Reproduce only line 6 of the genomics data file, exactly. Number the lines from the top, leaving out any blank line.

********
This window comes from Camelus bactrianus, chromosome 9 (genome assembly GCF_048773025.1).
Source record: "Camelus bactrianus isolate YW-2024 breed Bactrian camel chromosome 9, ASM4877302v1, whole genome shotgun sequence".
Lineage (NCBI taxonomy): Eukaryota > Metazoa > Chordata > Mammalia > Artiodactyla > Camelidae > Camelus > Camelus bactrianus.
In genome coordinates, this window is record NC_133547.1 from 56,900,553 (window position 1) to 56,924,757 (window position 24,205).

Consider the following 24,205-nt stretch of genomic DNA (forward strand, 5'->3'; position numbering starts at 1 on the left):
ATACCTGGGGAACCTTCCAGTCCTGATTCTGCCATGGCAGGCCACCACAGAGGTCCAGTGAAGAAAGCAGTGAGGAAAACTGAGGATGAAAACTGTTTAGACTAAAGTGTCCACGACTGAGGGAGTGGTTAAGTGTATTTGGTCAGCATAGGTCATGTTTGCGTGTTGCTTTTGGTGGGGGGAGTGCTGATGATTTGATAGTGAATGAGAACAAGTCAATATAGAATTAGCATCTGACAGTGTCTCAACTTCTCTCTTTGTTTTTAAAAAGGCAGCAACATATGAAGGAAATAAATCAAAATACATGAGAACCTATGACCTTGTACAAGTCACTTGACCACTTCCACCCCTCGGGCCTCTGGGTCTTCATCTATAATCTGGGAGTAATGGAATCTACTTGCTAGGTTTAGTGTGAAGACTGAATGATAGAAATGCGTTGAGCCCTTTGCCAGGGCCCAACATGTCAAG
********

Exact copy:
ATACCTGGGGAACCTTCCAGTCCTGATTCTGCCATGGCAGGCCACCACAGAGGTCCAGTGAAGAAAGCAGTGAGGAAAACTGAGGATGAAAACTGTTTAGACTAAAGTGTCCACGACTGAGGGAGTGGTTAAGTGTATTTGGTCAGCATAGGTCATGTTTGCGTGTTGCTTTTGGTGGGGGGAGTGCTGATGATTTGATAGTGAATGAGAACAAGTCAATATAGAATTAGCATCTGACAGTGTCTCAACTTCTCTCTTTGTTTTTAAAAAGGCAGCAACATATGAAGGAAATAAATCAAAATACATGAGAACCTATGACCTTGTACAAGTCACTTGACCACTTCCACCCCTCGGGCCTCTGGGTCTTCATCTATAATCTGGGAGTAATGGAATCTACTTGCTAGGTTTAGTGTGAAGACTGAATGATAGAAATGCGTTGAGCCCTTTGCCAGGGCCCAACATGTCAAG